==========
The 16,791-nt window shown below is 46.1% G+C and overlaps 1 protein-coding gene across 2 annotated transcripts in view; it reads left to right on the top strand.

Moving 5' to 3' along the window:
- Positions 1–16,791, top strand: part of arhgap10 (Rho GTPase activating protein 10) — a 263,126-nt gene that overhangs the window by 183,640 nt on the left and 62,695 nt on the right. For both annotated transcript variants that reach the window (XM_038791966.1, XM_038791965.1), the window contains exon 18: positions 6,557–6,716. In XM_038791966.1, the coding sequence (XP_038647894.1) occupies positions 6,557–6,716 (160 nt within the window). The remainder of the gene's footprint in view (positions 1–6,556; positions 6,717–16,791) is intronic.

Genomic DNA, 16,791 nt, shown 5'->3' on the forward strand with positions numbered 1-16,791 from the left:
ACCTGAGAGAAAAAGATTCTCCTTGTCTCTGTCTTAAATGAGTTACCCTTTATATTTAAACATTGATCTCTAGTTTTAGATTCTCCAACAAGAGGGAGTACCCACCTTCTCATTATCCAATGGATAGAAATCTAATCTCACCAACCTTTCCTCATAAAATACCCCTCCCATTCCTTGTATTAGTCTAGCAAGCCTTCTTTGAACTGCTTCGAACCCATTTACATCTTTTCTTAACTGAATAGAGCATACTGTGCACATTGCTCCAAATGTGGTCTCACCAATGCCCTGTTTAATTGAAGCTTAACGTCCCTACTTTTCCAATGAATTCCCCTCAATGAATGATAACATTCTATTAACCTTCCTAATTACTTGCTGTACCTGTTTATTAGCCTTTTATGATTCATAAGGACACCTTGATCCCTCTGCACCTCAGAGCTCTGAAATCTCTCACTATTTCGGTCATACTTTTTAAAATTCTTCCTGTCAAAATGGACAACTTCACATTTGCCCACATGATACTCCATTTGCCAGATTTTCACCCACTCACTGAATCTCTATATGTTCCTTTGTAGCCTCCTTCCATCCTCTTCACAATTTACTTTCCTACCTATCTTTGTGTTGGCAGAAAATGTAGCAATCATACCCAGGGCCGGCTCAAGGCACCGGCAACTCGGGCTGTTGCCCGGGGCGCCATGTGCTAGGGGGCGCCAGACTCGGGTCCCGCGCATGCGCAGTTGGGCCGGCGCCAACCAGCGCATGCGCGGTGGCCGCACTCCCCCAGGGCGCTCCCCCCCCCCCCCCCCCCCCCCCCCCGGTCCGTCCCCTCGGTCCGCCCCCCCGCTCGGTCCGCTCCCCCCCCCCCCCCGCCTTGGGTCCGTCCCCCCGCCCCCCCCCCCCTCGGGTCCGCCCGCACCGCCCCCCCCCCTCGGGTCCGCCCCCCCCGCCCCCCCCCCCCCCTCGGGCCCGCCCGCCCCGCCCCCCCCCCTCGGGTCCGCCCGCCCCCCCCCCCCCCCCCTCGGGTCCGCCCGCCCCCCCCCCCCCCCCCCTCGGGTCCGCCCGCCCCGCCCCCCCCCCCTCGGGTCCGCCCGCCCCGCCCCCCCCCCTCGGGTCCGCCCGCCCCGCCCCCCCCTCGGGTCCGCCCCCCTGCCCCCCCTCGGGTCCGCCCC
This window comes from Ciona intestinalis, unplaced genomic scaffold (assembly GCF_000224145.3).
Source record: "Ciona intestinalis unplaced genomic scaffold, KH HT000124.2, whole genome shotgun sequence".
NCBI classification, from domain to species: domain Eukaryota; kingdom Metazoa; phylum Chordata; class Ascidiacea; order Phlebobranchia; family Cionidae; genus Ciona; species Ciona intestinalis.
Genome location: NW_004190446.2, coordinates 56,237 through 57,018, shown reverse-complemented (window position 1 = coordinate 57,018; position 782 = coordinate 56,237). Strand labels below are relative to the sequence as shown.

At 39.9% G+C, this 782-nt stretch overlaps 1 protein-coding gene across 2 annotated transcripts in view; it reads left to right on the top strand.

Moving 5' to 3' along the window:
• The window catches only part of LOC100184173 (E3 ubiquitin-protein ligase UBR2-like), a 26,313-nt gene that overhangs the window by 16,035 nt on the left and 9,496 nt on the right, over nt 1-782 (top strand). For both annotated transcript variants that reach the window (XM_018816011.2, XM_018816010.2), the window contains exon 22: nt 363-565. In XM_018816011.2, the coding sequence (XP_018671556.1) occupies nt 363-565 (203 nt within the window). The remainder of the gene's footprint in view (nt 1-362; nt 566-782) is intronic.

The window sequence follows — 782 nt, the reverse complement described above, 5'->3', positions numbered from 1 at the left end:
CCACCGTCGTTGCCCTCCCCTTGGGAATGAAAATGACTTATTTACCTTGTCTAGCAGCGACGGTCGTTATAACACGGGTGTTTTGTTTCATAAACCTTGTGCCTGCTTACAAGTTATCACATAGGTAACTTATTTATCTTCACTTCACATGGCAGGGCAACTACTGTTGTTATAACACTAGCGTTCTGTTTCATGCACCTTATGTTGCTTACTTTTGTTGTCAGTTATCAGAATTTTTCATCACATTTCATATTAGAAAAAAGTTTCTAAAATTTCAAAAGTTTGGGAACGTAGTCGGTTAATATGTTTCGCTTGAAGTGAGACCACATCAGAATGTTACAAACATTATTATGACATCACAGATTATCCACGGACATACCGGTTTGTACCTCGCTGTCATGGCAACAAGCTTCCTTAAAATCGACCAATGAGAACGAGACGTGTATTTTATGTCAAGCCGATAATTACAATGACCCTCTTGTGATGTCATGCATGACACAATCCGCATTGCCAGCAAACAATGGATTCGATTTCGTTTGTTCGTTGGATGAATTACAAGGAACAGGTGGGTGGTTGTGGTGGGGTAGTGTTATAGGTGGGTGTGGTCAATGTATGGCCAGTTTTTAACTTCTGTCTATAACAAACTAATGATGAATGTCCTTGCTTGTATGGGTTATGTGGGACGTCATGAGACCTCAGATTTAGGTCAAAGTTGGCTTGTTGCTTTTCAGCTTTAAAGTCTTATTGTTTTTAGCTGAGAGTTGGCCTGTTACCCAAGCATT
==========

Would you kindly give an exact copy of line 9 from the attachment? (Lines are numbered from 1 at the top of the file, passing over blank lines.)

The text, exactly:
Genome location: NW_004190446.2, coordinates 56,237 through 57,018, shown reverse-complemented (window position 1 = coordinate 57,018; position 782 = coordinate 56,237). Strand labels below are relative to the sequence as shown.